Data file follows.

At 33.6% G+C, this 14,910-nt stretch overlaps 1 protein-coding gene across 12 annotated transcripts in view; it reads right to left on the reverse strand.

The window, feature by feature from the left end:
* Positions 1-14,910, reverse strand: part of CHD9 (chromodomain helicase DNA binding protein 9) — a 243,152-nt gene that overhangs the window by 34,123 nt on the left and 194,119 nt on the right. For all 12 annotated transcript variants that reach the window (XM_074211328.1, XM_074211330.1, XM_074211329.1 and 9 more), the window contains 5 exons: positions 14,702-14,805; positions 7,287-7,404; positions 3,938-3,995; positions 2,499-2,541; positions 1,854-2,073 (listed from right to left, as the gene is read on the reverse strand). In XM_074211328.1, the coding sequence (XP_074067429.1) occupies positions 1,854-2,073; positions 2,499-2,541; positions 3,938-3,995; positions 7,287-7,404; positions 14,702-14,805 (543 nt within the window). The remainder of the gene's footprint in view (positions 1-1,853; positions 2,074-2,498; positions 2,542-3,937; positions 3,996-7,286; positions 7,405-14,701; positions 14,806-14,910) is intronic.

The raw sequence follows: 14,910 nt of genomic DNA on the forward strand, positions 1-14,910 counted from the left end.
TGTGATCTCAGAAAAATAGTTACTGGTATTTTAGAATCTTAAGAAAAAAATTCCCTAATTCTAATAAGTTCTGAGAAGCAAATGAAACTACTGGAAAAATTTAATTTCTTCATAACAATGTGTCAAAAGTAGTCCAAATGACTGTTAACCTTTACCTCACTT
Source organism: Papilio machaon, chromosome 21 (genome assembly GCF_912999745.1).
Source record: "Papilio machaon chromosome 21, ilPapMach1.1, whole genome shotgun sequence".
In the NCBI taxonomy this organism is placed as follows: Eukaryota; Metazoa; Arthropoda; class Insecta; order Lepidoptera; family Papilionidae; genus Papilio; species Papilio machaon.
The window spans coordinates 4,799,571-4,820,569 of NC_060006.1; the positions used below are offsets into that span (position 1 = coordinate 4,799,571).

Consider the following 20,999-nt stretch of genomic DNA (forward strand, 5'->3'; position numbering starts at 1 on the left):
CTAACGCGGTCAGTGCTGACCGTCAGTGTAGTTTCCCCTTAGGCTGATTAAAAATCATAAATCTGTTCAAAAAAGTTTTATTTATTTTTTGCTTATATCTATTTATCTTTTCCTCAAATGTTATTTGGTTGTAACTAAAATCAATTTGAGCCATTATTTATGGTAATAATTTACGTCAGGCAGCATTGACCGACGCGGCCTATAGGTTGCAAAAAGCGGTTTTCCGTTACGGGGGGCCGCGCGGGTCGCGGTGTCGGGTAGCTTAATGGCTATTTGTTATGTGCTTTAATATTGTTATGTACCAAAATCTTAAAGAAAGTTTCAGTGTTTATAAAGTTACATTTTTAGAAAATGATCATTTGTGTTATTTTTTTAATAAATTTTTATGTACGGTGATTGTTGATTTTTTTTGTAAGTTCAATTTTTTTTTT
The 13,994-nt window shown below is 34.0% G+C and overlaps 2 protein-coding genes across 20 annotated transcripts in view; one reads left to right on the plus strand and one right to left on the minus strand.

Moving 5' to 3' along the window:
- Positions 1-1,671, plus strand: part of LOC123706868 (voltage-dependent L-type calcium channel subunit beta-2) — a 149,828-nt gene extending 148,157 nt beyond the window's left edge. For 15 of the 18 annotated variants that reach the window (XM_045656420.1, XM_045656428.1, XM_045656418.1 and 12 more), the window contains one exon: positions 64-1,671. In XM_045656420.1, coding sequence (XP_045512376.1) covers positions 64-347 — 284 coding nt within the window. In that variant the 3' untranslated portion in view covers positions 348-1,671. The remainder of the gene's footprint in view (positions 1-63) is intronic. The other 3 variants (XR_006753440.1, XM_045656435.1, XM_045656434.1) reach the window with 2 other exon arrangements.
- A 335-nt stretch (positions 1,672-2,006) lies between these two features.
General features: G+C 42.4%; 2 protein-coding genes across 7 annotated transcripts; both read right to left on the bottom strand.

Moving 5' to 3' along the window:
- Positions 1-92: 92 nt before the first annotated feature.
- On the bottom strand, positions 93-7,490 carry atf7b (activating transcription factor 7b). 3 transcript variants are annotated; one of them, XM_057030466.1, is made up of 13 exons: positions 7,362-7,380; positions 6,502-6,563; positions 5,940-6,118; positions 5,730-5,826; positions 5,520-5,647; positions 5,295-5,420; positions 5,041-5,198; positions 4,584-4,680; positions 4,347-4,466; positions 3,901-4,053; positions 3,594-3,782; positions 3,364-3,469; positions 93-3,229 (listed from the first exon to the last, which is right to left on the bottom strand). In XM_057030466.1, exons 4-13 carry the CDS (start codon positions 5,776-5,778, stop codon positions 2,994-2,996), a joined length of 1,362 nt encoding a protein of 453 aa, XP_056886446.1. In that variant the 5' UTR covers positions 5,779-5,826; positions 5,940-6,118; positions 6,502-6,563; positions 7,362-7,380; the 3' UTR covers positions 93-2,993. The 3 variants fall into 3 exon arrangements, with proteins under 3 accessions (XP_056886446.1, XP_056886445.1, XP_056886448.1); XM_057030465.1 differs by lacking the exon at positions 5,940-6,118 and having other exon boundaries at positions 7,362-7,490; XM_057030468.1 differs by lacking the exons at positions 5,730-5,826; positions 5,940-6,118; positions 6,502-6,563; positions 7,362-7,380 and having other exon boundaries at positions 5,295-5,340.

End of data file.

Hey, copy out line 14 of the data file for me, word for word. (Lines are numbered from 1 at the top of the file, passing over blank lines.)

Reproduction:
- Positions 1-1,671, plus strand: part of LOC123706868 (voltage-dependent L-type calcium channel subunit beta-2) — a 149,828-nt gene extending 148,157 nt beyond the window's left edge. For 15 of the 18 annotated variants that reach the window (XM_045656420.1, XM_045656428.1, XM_045656418.1 and 12 more), the window contains one exon: positions 64-1,671. In XM_045656420.1, coding sequence (XP_045512376.1) covers positions 64-347 — 284 coding nt within the window. In that variant the 3' untranslated portion in view covers positions 348-1,671. The remainder of the gene's footprint in view (positions 1-63) is intronic. The other 3 variants (XR_006753440.1, XM_045656435.1, XM_045656434.1) reach the window with 2 other exon arrangements.